Spine problems can cause significant discomfort and affect daily life. From slipped discs to spinal tumors, understanding common conditions is crucial for early detection and appropriate treatment. In this article, we explore various spine issues, their causes, symptoms, and available treatments.

Slipped Disc

Your spine is protected by a cushion-like disc called a vertebra. As you age, these disks become dried out and can tear or break under the pressure of too much stress. This condition is often referred to as herniated disk, and it may not be immediately noticeable. In some cases, symptoms like pain in your arms or legs might occur, and if this isn’t treated with exercise and medication, surgery may be necessary.

Cervical Spondylosis

Cervical spondylosis is a degenerative disease that affects the thickness and density of discs in your neck. These disks serve as cushioning between your vertebrae, and can become compressed due to cervical spondylosis. This condition becomes more common with age. However, many people who suffer from it and don’t experience any symptoms until later in life.

Spinal Cord Injury

Spinal cord injuries happen when there is damage to the spinal cord. This can be caused by accidents, such as a fall or car crash, or by something like cancer that has spread to the spine. In most cases, this results in bruising the spinal cord or part of its blood supply being cut off. That can cause serious problems for your brain because it prevents it from controlling parts of your body properly.


Osteoarthritis is the most commonly occurring form of arthritis. It affects millions of people worldwide, primarily affecting joints in the hands, knees, hips, and spine. It occurs when the protective cartilage that cushions the ends of the bones wears down over time. Maintaining a healthy weight and engaging in regular physical activity can help slow down the disease process and improve joint function.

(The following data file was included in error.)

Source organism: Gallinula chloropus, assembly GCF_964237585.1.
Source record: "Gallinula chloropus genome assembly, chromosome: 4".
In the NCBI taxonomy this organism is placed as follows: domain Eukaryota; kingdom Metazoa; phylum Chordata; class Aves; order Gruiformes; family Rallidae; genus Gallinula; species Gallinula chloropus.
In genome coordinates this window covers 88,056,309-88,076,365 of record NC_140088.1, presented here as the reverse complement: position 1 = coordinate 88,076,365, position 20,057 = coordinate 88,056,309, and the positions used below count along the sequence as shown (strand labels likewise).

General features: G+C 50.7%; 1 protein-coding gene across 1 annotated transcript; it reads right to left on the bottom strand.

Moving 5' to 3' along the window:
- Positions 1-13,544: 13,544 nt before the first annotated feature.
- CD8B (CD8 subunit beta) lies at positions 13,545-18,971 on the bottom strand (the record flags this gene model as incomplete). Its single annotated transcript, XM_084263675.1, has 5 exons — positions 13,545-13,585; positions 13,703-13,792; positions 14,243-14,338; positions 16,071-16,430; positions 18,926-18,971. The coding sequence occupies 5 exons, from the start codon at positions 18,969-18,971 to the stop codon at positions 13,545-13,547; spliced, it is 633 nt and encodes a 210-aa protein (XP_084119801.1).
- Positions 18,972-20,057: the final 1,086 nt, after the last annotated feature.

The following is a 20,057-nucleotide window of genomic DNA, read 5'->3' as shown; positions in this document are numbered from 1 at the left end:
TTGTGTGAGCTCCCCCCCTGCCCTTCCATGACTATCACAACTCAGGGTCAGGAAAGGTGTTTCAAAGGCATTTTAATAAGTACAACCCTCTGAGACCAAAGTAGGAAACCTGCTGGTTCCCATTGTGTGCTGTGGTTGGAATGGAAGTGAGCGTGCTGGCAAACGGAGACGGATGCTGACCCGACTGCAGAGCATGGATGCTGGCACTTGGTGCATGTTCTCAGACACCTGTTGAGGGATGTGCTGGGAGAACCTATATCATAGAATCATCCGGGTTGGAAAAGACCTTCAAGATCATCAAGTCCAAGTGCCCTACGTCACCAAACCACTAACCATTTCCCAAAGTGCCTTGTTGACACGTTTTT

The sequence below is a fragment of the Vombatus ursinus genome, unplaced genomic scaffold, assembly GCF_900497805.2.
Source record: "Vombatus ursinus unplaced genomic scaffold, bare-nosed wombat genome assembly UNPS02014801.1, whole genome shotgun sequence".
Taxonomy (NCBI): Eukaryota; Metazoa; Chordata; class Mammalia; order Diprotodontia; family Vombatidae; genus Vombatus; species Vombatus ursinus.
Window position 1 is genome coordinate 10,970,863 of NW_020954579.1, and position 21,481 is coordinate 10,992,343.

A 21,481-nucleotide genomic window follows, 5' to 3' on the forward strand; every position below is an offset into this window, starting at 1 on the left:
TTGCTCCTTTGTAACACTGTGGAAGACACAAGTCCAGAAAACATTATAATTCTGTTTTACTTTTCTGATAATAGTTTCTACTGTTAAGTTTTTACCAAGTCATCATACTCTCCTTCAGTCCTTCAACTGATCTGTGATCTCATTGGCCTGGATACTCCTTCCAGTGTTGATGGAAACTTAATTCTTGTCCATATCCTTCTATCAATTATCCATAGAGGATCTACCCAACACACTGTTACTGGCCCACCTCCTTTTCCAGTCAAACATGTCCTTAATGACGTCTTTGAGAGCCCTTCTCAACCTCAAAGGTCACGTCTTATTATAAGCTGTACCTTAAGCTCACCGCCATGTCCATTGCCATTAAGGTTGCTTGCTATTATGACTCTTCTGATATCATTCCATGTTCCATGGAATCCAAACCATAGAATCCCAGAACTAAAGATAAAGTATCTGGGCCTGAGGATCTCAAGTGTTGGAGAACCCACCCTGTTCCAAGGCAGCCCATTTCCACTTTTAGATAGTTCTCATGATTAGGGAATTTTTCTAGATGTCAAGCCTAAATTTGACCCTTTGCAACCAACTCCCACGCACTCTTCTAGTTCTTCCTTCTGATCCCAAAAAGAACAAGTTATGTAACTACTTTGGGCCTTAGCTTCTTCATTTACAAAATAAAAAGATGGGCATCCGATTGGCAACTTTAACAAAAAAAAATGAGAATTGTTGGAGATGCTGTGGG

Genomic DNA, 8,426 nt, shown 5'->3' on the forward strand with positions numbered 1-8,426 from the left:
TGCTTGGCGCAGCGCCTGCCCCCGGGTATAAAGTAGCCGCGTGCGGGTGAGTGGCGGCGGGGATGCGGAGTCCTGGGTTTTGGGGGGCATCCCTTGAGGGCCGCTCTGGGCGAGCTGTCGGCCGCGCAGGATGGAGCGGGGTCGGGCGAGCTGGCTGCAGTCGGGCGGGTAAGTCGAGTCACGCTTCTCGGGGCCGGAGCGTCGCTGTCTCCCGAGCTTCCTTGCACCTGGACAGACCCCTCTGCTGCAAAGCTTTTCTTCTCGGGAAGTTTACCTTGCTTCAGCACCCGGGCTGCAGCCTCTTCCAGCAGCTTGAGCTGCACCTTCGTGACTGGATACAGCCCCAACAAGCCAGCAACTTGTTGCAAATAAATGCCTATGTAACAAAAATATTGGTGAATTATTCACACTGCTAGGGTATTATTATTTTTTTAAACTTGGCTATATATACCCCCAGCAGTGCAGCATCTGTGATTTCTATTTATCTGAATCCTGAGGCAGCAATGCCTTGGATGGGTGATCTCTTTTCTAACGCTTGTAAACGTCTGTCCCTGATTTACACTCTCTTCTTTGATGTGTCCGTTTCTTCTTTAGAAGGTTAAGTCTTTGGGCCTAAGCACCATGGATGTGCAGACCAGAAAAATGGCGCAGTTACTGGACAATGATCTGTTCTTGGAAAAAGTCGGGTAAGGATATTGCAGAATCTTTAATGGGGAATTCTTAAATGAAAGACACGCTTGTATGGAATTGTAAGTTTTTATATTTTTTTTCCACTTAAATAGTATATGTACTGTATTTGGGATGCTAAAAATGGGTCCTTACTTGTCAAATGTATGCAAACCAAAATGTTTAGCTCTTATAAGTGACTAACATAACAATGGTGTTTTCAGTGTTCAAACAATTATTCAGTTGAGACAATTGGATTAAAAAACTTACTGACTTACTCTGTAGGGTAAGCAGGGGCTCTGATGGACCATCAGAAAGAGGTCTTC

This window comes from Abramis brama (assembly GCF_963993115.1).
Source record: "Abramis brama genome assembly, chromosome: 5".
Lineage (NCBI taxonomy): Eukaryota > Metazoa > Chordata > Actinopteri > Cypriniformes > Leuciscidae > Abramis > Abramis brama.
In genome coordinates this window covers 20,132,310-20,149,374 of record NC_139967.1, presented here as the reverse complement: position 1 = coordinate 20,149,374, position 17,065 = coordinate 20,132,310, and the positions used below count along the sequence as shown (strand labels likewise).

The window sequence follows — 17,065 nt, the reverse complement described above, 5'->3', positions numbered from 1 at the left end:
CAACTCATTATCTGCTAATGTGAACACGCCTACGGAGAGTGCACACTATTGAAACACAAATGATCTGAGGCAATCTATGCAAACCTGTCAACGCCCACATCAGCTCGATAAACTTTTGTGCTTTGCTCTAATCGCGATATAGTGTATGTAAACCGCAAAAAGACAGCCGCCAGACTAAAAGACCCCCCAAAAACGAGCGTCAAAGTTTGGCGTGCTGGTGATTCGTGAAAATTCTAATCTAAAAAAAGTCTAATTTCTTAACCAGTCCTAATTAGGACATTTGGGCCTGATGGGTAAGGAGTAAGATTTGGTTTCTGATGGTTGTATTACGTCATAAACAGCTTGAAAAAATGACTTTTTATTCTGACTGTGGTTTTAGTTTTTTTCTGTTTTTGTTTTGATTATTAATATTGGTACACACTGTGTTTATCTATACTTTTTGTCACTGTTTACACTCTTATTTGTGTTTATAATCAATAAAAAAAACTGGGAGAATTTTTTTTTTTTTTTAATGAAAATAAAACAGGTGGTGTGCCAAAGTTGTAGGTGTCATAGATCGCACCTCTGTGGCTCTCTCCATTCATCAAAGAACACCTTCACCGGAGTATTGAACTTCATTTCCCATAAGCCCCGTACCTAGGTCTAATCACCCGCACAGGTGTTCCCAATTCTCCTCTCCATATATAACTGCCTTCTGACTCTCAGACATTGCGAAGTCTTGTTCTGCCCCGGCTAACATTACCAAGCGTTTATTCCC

Spinal Stenosis

Spinal stenosis is a condition that results from the narrowing of one or more bony openings within the spine. This can be caused by age-related changes, as well as injuries sustained during your lifetime. Symptoms include back or neck pain, numbness, tingling, and weakness in the arms and legs.


Spinal tumors are masses of tissue that can occur within or around the spinal cord and/or spine, commonly due to primary cancers. Common metastatic sites for these diseases include lung, breast, and prostate.


Scoliosis is a condition that can cause your spine to twist sideways. The most common type of scoliosis affects children during their growth spurt, before puberty. This will often result in one shoulder blade being higher than the other. 


This condition causes your spine to curve forward. It is most common in older women, but it can also affect children if their spines develop incorrectly. This can cause pain and other problems, and in severe cases, the curvature of your spine may bend your whole body out of shape. Treatment might include medication or physical therapy to help you recover.


Cervical spondylolisthesis is a condition in which the vertebrae on one side of the spine move to an abnormal position relative to those above and below them. This can occur as we age, but it also occurs during periods of intense stress or activity, like playing football, gymnastics, and weightlifting. Rest and lifestyle changes should help. If the pain keeps up, you may need proper treatment or even surgery.

If you experience any of the following symptoms, be sure to call your spine doctor right away: feeling weak or numb in your arms and legs, experiencing pain that does not come from physical activity and is more severe at night, or worsening over time.

The treatment options for spine problems depend on the specific condition and its severity. Non-surgical approaches often include medication, physical therapy, and exercise to alleviate pain, improve mobility, and strengthen the supporting muscles. In some cases, spinal injections, such as epidural steroid injections, can provide temporary relief. However, if conservative measures fail to provide sufficient improvement, surgery may be considered.